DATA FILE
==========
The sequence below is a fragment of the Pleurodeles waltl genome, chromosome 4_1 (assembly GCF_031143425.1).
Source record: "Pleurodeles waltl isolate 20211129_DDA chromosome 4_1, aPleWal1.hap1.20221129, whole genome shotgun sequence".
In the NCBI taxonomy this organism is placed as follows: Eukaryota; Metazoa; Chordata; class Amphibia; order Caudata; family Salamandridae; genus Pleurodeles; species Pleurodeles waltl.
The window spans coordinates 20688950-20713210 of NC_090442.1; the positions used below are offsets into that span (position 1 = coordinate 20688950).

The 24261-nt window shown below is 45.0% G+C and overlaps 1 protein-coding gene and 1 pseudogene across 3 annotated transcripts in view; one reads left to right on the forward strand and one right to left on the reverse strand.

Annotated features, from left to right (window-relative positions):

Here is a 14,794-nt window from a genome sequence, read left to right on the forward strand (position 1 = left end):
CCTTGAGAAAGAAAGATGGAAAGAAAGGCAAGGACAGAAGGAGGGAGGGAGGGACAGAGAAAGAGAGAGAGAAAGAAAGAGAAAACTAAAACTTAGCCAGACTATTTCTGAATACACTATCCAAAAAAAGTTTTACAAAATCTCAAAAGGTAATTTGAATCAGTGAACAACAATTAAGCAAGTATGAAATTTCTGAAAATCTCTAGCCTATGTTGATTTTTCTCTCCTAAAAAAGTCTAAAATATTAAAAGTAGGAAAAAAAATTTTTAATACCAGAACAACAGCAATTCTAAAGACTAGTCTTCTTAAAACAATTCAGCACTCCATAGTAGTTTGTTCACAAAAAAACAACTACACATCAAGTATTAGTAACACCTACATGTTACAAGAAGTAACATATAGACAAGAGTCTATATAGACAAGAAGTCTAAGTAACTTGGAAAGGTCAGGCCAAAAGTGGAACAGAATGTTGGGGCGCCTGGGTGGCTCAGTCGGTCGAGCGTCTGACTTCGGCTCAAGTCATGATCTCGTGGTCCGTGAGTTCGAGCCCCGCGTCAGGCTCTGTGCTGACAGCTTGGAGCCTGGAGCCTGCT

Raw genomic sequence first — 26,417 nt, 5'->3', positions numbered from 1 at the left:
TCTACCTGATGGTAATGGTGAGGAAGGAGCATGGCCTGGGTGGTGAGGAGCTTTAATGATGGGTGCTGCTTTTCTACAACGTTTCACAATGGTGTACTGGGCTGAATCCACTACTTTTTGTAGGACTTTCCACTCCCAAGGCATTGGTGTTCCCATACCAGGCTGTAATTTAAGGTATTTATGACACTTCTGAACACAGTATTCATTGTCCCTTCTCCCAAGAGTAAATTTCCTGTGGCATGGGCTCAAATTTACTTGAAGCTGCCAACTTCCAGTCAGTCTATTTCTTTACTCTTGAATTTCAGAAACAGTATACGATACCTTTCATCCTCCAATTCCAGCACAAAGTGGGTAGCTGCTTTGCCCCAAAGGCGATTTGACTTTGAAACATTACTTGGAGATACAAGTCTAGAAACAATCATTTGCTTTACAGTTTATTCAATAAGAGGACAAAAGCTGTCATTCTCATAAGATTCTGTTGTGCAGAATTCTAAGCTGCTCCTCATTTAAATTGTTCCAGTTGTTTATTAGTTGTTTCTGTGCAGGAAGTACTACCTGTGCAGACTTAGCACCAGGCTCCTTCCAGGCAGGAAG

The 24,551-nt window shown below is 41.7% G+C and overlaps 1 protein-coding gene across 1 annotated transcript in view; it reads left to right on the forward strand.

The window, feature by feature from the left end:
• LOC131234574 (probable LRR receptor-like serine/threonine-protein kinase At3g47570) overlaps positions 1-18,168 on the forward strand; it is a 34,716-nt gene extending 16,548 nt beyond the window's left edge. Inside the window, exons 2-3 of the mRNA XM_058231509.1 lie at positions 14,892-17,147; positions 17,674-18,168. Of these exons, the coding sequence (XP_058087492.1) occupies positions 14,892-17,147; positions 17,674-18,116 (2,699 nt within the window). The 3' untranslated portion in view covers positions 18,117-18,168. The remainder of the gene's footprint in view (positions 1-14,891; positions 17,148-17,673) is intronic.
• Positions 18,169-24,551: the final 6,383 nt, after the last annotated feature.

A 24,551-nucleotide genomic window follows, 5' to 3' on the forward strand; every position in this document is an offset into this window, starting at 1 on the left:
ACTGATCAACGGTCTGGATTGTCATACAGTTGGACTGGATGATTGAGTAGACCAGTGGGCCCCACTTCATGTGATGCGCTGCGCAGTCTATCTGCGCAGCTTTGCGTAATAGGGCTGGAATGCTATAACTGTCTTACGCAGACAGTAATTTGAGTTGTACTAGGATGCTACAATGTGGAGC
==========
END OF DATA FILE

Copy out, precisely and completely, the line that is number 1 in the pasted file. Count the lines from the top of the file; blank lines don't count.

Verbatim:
The sequence below is a fragment of the Pleurodeles waltl genome, chromosome 4_1 (assembly GCF_031143425.1).